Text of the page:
Improper execution of a will may lead to estate litigation
A will can be challenged for many different reasons. One of the possible grounds for a will challenge is the improper execution of the will. There are certain requirements that have to be met in order to make a valid will. These requirements are outlined in Ontario’s Succession Law Reform Act. A valid will has to be in writing, has to be signed by the testator in the presence of two or more witnesses present at the same time, and it has to be signed by those two or more witnesses. These requirements are also referred to as “formalities”. Although these may seem like minor details, compliance with the formalities can be the difference between having a valid estate plan or engaging in costly estate litigation due to improper execution. There are many situations where improper execution can result in significant delays in administering the estate and significant costs as a result of protracted litigation.
In Ontario, a holograph will, that is, a will entirely handwritten and signed by the testator does not require any witnesses to be valid. In accordance with section 6 of the Succession Law Reform Act “a testator may make a valid will wholly by his or her own hand-writing and signature, without formality, and without the presence, attestation or signature of a witness.” In some Canadian jurisdictions the court can “cure” a will that lacks one of these formalities. However, Ontario does not allow for this curative power. In cases where the estate is very large and worth millions of dollars, some drafting solicitors even video record the execution of the will to prove that all formalities were adhered to. If a potential beneficiary has been disinherited by the testator, that person may look for any possible reason however small to attempt to render the will invalid.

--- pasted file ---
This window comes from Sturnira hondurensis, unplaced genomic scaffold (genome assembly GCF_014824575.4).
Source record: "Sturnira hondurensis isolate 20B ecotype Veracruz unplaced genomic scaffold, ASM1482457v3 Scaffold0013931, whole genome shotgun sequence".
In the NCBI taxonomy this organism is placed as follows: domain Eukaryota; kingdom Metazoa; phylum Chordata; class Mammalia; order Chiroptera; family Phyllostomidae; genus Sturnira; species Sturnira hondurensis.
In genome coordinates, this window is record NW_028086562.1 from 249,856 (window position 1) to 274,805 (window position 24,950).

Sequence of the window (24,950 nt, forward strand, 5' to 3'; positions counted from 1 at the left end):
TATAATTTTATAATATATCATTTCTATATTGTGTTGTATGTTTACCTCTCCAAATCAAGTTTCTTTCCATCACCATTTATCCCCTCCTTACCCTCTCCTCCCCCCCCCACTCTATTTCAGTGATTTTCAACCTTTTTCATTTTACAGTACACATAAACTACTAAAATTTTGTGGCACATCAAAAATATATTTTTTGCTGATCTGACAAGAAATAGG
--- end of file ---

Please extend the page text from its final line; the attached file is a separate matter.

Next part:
A costly estate battle due to improper execution is possible even if the rest of the will is free from improprieties. If you suspect that a will was not properly executed and you want to challenge probate, contact Charles Ticker for assistance. He has over 35 years of experience in litigation and restricts his practice to estate litigation, estate mediation, and estate law disputes. As a Toronto estate lawyer, Charles has vast experience with a vast array of complex estate litigation issues. Contesting a will is a complex process and should be done with the advice from an estate litigation lawyer, especially if improper execution is an issue.
The information on this website is not legal advice. It is for informative purposes only. Contacting us through the website, email, or telephone does not mean you have retained a lawyer. To book a consultation, call estate lawyer Charles Ticker at: 1-866-677-7746.